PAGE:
If Trudeau wants to push back against this hatred and intimidation, he might look across the pond to U.K. Prime Minister Rishi Sunak for an example of what a modicum of moral clarity might look like. It took five months of central London being overrun every weekend with protestors calling for “intifada” (violent uprising) and the election of the odious anti-Semite George Galloway as MP in Rochdale for Sunak earlier this month to finally grow enough of a backbone to explain to the public that there are limits to even the most expansive version of free speech. 

“Yes, you can march with passion. But no, you cannot call for violent jihad,” Sunak declared outside 10 Downing. Sunak’s address was light on policy proposals, but he drew a clear line for protesters and police: calling for violence crosses the line.

Sunak’s speech was met with cynicism from both sides. In the conservative U.K. Spectator, Gavin Mortimer wrote, “the sceptic might wonder why it’s taken the Prime Minister until now to face up to the fact that many Jews do not feel safe in the British capital. Those same sceptics are entitled to think that despite Sunak’s vow to ‘implement a new robust framework’ to tackle extremism, nothing will change.” On the left, a Green MP called Sunak’s speech “a masterclass in gaslighting” and added that “his performance made a new art form of rank hypocrisy.”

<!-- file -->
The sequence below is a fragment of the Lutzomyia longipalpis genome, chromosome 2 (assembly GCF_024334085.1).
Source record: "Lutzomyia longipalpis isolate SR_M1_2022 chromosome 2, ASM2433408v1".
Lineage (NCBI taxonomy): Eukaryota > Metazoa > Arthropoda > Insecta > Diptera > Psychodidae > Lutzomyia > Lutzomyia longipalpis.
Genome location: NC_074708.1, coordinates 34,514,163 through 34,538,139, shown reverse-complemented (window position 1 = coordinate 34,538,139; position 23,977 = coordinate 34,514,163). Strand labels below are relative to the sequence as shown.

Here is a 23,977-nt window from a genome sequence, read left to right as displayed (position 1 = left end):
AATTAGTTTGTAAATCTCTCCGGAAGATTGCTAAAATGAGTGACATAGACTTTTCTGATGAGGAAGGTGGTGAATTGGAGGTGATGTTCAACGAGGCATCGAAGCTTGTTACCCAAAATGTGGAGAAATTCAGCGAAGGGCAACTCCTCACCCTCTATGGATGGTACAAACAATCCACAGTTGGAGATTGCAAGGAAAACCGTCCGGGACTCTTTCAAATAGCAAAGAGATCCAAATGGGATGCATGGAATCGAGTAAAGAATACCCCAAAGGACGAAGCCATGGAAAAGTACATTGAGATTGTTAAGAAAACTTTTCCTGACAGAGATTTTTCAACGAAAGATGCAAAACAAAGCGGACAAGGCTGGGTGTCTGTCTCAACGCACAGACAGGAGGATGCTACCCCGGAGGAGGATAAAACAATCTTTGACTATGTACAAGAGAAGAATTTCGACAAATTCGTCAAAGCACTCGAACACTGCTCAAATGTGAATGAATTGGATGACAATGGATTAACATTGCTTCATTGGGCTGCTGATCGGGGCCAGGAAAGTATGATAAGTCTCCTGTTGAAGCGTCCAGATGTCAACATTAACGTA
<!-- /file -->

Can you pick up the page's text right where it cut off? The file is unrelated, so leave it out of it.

And yet, compared to the complete abdication of leadership in Canada, Sunak’s intervention feels courageous. In a democracy, we need our leaders to engage in public reasoning, persuasion, and line drawing. Their cowardice has enabled moral depravity to thrive in our midst. It’s past time for them to forcefully speak out.

Ginny Roth: Don’t mistake Poilievre’s big business broadsides for an anti-growth agenda


A striking scene took place last Friday—one that doesn’t typically generate much buzz for being an out-of-the-ordinary occurrence: a Canadian conservative addressing a chamber of commerce. But speaking with the Greater Vancouver Chamber of Commerce, Pierre Poilievre admitted that this was the first chamber of commerce or board of trade that he has met with since becoming the Conservative Party leader 18 months ago. In contrast, he said that he has visited five local union halls and 110 “shop floors” in that time.